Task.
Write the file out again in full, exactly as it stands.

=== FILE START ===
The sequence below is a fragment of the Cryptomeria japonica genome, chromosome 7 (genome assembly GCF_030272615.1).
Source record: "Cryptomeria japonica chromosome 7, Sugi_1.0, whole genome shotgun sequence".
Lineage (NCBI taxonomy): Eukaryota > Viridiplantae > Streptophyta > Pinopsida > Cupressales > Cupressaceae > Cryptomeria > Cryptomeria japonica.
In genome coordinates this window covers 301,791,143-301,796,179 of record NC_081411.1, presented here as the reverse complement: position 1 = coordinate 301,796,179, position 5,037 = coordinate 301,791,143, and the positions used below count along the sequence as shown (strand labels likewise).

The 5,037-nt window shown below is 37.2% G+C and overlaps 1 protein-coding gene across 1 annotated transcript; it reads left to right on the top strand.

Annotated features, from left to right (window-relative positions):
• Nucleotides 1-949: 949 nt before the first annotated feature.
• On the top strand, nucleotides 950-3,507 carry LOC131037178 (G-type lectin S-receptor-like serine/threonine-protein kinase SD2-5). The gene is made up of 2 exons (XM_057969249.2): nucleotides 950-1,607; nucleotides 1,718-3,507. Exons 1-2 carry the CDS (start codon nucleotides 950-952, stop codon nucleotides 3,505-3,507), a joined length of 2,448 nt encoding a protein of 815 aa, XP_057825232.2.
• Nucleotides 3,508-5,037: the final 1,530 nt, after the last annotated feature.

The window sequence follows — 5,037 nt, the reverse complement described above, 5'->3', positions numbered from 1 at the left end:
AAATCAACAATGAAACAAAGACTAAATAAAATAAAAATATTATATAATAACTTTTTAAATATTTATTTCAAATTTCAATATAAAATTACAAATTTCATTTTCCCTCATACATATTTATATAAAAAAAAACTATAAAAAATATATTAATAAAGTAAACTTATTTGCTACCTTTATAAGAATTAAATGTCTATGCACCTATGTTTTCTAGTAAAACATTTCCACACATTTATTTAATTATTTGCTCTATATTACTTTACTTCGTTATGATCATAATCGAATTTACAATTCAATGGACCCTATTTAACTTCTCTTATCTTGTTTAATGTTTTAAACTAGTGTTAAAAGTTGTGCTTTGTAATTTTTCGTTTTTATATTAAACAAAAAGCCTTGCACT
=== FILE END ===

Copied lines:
The sequence below is a fragment of the Cryptomeria japonica genome, chromosome 7 (genome assembly GCF_030272615.1).
Source record: "Cryptomeria japonica chromosome 7, Sugi_1.0, whole genome shotgun sequence".
Lineage (NCBI taxonomy): Eukaryota > Viridiplantae > Streptophyta > Pinopsida > Cupressales > Cupressaceae > Cryptomeria > Cryptomeria japonica.
In genome coordinates this window covers 301,791,143-301,796,179 of record NC_081411.1, presented here as the reverse complement: position 1 = coordinate 301,796,179, position 5,037 = coordinate 301,791,143, and the positions used below count along the sequence as shown (strand labels likewise).

The 5,037-nt window shown below is 37.2% G+C and overlaps 1 protein-coding gene across 1 annotated transcript; it reads left to right on the top strand.

Annotated features, from left to right (window-relative positions):
• Nucleotides 1-949: 949 nt before the first annotated feature.
• On the top strand, nucleotides 950-3,507 carry LOC131037178 (G-type lectin S-receptor-like serine/threonine-protein kinase SD2-5). The gene is made up of 2 exons (XM_057969249.2): nucleotides 950-1,607; nucleotides 1,718-3,507. Exons 1-2 carry the CDS (start codon nucleotides 950-952, stop codon nucleotides 3,505-3,507), a joined length of 2,448 nt encoding a protein of 815 aa, XP_057825232.2.
• Nucleotides 3,508-5,037: the final 1,530 nt, after the last annotated feature.

The window sequence follows — 5,037 nt, the reverse complement described above, 5'->3', positions numbered from 1 at the left end:
AAATCAACAATGAAACAAAGACTAAATAAAATAAAAATATTATATAATAACTTTTTAAATATTTATTTCAAATTTCAATATAAAATTACAAATTTCATTTTCCCTCATACATATTTATATAAAAAAAAACTATAAAAAATATATTAATAAAGTAAACTTATTTGCTACCTTTATAAGAATTAAATGTCTATGCACCTATGTTTTCTAGTAAAACATTTCCACACATTTATTTAATTATTTGCTCTATATTACTTTACTTCGTTATGATCATAATCGAATTTACAATTCAATGGACCCTATTTAACTTCTCTTATCTTGTTTAATGTTTTAAACTAGTGTTAAAAGTTGTGCTTTGTAATTTTTCGTTTTTATATTAAACAAAAAGCCTTGCACT